Is he flying across the street?

          3. That is only for short trips.

    2. Does anyone still make a carbureted car in this country any longer?

      1. Not since the early 1990’s.

      2. Ford, Chevy, and Toyota each make a couple of models, but they’re incredibly expensive.

        1. Not sure about that; NASCAR is injected now.

    3. Cash for Clunkers raised the price for nice used cars by $1000. So why not?

      That’s not an exaggeration. I know the business.

    4. Cash for Clunkers raised the price for nice used cars by $1000. So why not?

      That’s not an exaggeration. I know the business.

      1. Umm…perhaps you should call yourself TwoOut.

        #durn sqrrls

  7. $5,000 for healthcare here, $1000 in increased energy prices there, $1000 extra for other regulations, pretty soon your talking no one has any money left…

    1. It’s worse than that.

      Since most of these programs come with subsidies for the lower end of the economic spectrum they serve to push the upper middle classes and lower classes into a single lower middle class lifestyle.

      Then once Doctors, Enginers, and everyone else in the 3rd and 4th economic quintiles look around and start asking why they are bothering to work when they could just quit and suffer absolutely no loss in lifestyle the economy collapses.

  8. we need to talk about healthcare philosophically. like this by ayn rand http://www.youtube.com/watch?v=xg5ZI1LDrbs

    1. Can you imagine Leno having such a discussion with anyone?

  9. At this point, Obama is just doing his greatest hits over and over again.

    1. More like a medley of his hit.

      1. You mean a medley of his shit?

  10. I believe libertarians need to end the evil philosophy of Neo conservatism and Progressivism in this country.

    1. There’s only one way to do that.

      1. Lots of firing squads?

  11. Hey, I like that. We’ve got a new suffix, like -gate (Watergate, Monicagate, Travelgate, etc).


    Use freely.

    ClimateCare, ImmigrationCare, MinorityCare, PreschoolCare, DietCare.

    1. How about an “I Don’t” scandal.

  12. I’d like to see a plan for growing crops under ice. Just in case another ice age puts Chicago under a mile or more of ice.

  13. In 1840 the explorer James Ross was the first person to do a marine survey of what was later named for him, The Ross Ice Shelf. In 1912, Robert Falcon Scott, the second man to lead an expedition to the geographic south pole, also surveyed The Ross Ice Shelf. Both men were chosen to lead their expeditions because of their navigation and marine survey skills. Falcons entire party perished after reaching the pole ( He refused to use dogs and proved that men couldn’t drag enough food for such a long journey and back ). A later expedition brought back his logs and journals to England. A noted naturalist of the age was quoted as ” lamenting that the Great Ross Ice Shelf has retreated by over 50 miles between surveys 62 years apart. He wished he had seen it it all it’s glory. Ross discovered the ice shelf in a sailboat without a steam engine. Scott’s ship was more technologically advanced, it had auxiliary steam power. Sail was used for distance and coal powered steam for power and maneuverability in the ice. So the largest Antarctic ice shelf was already receding 1 mile a year when first discovered during the Age Of Sail. I don’t pretend to know what was causing this melting of the ice shelf. Unfortunately, man made global warmist claim to know. They blame it on something that did not exist when it was first noted that the ice shelf was retreating.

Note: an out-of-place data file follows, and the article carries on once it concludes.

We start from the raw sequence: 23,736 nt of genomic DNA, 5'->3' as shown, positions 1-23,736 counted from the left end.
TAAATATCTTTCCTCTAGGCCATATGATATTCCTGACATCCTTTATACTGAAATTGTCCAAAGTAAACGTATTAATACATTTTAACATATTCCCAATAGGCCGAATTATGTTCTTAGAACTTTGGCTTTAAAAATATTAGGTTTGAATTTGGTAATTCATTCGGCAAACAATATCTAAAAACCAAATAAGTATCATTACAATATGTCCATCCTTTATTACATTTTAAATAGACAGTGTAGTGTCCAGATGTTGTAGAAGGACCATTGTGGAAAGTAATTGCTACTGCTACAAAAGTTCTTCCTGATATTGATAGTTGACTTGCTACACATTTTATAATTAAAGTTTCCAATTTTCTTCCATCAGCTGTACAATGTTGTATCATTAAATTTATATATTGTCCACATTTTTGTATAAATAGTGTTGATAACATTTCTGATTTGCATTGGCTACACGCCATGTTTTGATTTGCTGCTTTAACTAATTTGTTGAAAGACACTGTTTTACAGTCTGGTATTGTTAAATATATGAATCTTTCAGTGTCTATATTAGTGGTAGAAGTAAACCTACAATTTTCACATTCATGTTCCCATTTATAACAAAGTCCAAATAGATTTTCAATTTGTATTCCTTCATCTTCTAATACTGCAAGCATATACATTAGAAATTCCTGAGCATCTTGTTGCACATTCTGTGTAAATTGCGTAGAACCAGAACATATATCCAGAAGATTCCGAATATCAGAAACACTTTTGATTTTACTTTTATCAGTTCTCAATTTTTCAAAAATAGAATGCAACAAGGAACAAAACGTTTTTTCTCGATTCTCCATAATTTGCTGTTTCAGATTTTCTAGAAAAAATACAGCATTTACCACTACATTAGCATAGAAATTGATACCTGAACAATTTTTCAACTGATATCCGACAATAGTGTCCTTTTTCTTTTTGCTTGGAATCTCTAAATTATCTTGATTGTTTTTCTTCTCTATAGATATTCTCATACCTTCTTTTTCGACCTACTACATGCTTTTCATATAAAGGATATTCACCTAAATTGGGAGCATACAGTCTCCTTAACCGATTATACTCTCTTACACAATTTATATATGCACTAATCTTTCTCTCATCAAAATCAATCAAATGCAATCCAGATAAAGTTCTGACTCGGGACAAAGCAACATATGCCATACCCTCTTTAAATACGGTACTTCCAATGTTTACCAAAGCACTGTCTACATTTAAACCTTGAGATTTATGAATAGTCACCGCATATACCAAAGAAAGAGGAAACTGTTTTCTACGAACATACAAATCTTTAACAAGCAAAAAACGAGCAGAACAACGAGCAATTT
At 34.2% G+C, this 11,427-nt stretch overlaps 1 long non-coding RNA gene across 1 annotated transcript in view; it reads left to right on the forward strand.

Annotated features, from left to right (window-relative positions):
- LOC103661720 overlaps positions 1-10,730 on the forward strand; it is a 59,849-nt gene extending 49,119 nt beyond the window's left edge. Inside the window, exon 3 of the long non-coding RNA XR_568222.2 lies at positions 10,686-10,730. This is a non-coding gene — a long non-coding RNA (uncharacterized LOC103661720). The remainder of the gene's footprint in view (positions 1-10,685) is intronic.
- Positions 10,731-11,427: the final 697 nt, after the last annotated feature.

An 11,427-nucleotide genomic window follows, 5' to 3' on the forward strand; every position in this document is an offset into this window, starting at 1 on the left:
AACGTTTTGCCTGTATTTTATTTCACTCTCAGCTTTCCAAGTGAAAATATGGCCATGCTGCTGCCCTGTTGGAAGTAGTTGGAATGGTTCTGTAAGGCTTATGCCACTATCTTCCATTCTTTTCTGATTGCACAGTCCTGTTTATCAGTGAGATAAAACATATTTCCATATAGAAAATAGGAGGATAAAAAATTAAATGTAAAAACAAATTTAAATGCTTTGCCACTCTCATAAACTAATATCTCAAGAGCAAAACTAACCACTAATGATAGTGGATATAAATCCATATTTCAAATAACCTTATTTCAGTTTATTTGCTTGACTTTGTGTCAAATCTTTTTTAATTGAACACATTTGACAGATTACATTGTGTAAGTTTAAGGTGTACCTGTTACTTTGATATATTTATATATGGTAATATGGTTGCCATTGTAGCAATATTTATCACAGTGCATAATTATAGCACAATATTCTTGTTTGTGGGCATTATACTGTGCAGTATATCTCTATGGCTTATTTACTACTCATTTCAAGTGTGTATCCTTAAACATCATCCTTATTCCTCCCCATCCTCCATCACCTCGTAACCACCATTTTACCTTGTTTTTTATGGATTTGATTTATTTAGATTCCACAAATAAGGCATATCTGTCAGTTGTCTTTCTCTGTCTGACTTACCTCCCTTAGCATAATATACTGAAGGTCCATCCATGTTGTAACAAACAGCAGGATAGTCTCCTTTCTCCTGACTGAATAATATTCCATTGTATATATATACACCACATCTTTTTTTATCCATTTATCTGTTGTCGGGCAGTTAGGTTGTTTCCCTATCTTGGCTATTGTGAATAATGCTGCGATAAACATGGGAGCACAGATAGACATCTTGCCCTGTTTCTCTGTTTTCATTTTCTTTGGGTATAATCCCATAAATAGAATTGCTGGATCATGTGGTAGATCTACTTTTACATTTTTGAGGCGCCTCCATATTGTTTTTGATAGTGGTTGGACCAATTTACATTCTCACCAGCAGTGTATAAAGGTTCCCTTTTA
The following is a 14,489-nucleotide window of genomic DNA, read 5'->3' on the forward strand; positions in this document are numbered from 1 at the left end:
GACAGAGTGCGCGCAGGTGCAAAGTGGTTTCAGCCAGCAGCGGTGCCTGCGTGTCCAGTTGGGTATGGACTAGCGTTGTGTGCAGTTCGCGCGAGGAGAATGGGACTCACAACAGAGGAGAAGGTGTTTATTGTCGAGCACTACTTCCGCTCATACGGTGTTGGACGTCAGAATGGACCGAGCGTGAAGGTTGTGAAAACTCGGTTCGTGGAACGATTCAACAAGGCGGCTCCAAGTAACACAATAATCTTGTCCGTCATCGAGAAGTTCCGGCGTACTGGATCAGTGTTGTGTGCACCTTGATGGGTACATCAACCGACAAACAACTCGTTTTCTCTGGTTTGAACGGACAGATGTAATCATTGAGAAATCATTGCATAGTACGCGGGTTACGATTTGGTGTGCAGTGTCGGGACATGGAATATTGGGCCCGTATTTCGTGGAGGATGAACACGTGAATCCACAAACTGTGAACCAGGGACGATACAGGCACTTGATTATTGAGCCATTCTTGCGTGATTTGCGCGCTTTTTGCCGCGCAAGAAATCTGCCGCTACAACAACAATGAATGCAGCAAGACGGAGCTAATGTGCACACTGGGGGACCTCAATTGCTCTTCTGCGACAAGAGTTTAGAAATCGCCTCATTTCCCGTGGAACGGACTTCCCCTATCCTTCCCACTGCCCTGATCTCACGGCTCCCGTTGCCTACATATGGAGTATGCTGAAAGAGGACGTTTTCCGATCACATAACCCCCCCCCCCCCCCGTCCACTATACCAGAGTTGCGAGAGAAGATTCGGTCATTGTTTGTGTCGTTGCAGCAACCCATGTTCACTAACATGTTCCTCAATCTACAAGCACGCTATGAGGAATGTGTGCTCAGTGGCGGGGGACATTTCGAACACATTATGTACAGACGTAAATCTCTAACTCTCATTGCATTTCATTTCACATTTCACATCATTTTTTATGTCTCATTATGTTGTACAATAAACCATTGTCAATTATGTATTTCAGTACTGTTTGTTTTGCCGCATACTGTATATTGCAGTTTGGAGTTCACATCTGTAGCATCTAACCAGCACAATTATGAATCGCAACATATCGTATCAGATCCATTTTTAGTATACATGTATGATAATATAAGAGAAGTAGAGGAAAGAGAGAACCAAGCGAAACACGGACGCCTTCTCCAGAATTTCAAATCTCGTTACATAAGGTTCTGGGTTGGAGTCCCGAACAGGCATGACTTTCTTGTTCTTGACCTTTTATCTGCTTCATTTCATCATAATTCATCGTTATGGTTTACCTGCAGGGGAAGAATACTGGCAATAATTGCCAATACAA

1. This “Little Ice Age” as described in Europe lasted until 1850, just after Ross visited Antarctica. If the cooling was truly global to some extent, by the time Scott arrived temps may have been returning to “normal” for 60 years or so. http://www2.sunysuffolk.edu/ma…..e_age.html

      1. Did SUVs cause the ice to melt ?

  14. Jimmy Carter is going to owe Obama BIGTIME when all is said and done.

  15. Freedom is a “bipartisan, market-based solution to climate change.” I encourage Congress to adopt it.

  16. my best friend’s ex-wife makes $74 an hour on the laptop. She has been out of work for five months but last month her pay was $21054 just working on the laptop for a few hours. explanation……………………..


  17. Did not Carl Sagan and four other scientists prove thirty years ago that setting off all the world’s nuclear weapons at once would have a global cooling effect?

    1. No, or at least the effect was grossly overstated. There are ~18000 weapons worldwide. If we say average yield is 100kt (it won’t be much more than that), then that’s ~1Gt of explosive potential. Now we go look at the scale of a big rock smacking into us. You can see that a 700m diameter rock carries 29Gt of energy or an order of magnitude more than all of the world’s weapons combined. Even if you up the average yield to 250kt, you’re still off by a factor of 10. 1Mt, a factor of 4.

  18. Obama need not worry, his legacy will certainly be enduring, even if he will be remembered as incompetent and his policies as harmful.

  19. You knowm sometimes I think the best thing the republicans/the right thinking of us could do is just let the democrats have their way until they bankrupt the country in like 10 years. You’d think with higher taxes they would be able to drag it out like Europe, but their green-economy proposals are so expensive ($trillion+ investments) that with all their other policies they’d flat out bankrupt the country and halt the economy in 10 years. Then all we’d have to do is walk around telling people “we told you, we told you, NOW do you see what they’re talking about?”
    Why aren’t we doing this with Ron Paul? He predicted the crash YEARS ago!